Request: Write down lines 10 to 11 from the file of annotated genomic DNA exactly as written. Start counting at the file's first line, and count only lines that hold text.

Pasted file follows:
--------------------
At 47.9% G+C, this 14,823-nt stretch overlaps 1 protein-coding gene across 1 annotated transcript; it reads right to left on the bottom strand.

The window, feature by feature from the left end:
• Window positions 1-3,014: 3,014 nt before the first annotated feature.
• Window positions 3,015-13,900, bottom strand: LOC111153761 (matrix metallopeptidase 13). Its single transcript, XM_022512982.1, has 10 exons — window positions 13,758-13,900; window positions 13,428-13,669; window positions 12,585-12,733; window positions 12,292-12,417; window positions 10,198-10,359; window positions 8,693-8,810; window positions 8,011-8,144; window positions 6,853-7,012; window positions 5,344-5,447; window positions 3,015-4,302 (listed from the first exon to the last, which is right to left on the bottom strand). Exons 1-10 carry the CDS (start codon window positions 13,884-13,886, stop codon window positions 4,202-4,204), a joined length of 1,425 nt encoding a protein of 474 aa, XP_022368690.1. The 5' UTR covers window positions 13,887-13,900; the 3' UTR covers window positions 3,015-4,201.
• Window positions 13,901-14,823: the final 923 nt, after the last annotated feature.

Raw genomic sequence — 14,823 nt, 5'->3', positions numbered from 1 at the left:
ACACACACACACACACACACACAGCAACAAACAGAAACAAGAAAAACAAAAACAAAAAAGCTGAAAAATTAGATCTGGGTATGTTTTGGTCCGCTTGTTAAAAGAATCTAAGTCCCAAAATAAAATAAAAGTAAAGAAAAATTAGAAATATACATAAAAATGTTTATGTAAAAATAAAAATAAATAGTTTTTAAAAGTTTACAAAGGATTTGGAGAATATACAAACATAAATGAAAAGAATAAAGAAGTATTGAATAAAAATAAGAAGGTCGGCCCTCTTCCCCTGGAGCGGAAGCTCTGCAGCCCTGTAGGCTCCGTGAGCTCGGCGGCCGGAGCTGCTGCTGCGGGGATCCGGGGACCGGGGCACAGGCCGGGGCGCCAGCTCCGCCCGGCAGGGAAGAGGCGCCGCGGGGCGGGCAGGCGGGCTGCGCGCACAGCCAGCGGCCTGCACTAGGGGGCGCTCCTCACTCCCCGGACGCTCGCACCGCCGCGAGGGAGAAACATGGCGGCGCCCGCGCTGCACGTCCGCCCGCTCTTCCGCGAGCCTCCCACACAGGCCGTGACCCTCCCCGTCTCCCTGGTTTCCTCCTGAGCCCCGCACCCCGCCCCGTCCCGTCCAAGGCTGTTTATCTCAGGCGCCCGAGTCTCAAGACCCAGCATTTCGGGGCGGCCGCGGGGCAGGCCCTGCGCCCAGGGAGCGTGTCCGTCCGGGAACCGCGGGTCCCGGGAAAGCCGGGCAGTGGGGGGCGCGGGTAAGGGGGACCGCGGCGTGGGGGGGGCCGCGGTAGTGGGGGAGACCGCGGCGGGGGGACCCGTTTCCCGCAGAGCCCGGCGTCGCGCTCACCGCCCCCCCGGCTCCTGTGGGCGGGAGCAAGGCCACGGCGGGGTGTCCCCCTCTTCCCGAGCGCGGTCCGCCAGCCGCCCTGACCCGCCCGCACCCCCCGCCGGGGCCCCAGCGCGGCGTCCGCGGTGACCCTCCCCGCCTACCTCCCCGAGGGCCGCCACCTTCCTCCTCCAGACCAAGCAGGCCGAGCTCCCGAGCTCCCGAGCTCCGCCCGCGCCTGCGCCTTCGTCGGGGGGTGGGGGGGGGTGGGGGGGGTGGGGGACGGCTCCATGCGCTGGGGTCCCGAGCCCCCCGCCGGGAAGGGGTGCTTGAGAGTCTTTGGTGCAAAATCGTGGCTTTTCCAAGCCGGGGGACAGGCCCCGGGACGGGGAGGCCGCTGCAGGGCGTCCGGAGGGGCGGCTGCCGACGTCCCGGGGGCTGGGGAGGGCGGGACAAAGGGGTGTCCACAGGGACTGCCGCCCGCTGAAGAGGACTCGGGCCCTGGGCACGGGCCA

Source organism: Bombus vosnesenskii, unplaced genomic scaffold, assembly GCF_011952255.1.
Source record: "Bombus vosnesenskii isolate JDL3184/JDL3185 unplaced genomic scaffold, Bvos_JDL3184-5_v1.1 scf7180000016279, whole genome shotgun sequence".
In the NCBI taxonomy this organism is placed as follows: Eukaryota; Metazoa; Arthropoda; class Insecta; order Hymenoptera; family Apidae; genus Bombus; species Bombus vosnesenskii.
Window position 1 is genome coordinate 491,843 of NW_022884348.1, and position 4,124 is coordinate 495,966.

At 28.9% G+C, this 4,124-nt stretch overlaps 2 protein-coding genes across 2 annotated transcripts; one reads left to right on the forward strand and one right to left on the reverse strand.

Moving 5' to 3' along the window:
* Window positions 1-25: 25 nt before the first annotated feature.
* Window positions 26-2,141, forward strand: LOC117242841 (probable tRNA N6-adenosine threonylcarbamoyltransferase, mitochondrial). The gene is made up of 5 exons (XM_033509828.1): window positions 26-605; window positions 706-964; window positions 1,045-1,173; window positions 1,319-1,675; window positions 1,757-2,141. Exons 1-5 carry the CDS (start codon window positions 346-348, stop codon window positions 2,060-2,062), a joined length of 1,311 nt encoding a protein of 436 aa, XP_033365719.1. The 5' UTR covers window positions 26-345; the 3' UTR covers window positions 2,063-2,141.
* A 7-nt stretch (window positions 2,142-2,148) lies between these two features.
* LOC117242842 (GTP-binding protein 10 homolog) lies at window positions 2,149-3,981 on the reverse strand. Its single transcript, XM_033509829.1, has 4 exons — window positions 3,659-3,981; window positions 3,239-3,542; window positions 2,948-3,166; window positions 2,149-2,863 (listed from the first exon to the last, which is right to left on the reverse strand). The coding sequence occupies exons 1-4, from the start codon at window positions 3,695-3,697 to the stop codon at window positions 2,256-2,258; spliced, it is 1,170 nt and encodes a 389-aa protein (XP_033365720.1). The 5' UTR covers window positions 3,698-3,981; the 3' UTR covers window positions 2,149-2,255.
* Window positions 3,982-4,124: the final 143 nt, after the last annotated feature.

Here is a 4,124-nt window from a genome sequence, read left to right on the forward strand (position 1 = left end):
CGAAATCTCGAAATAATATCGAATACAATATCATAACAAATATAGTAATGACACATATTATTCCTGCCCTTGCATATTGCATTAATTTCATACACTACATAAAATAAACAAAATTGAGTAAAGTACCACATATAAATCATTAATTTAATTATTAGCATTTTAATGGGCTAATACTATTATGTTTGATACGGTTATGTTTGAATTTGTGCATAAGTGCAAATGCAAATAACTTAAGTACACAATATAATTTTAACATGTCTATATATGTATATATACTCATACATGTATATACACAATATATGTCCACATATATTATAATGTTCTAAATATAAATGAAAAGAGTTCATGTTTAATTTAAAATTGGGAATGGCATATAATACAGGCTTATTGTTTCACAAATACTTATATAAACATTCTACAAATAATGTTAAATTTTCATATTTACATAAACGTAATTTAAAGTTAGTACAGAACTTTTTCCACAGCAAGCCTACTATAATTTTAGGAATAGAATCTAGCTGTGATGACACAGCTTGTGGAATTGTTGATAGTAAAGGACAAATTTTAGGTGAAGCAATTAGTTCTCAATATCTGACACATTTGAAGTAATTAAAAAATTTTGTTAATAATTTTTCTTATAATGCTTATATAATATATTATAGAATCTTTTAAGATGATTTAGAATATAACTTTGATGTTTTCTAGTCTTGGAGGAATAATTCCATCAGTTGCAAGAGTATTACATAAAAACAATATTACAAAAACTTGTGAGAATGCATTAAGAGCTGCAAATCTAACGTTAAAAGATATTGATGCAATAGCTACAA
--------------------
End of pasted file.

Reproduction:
In the NCBI taxonomy this organism is placed as follows: Eukaryota; Metazoa; Arthropoda; class Insecta; order Hymenoptera; family Apidae; genus Bombus; species Bombus vosnesenskii.
Window position 1 is genome coordinate 491,843 of NW_022884348.1, and position 4,124 is coordinate 495,966.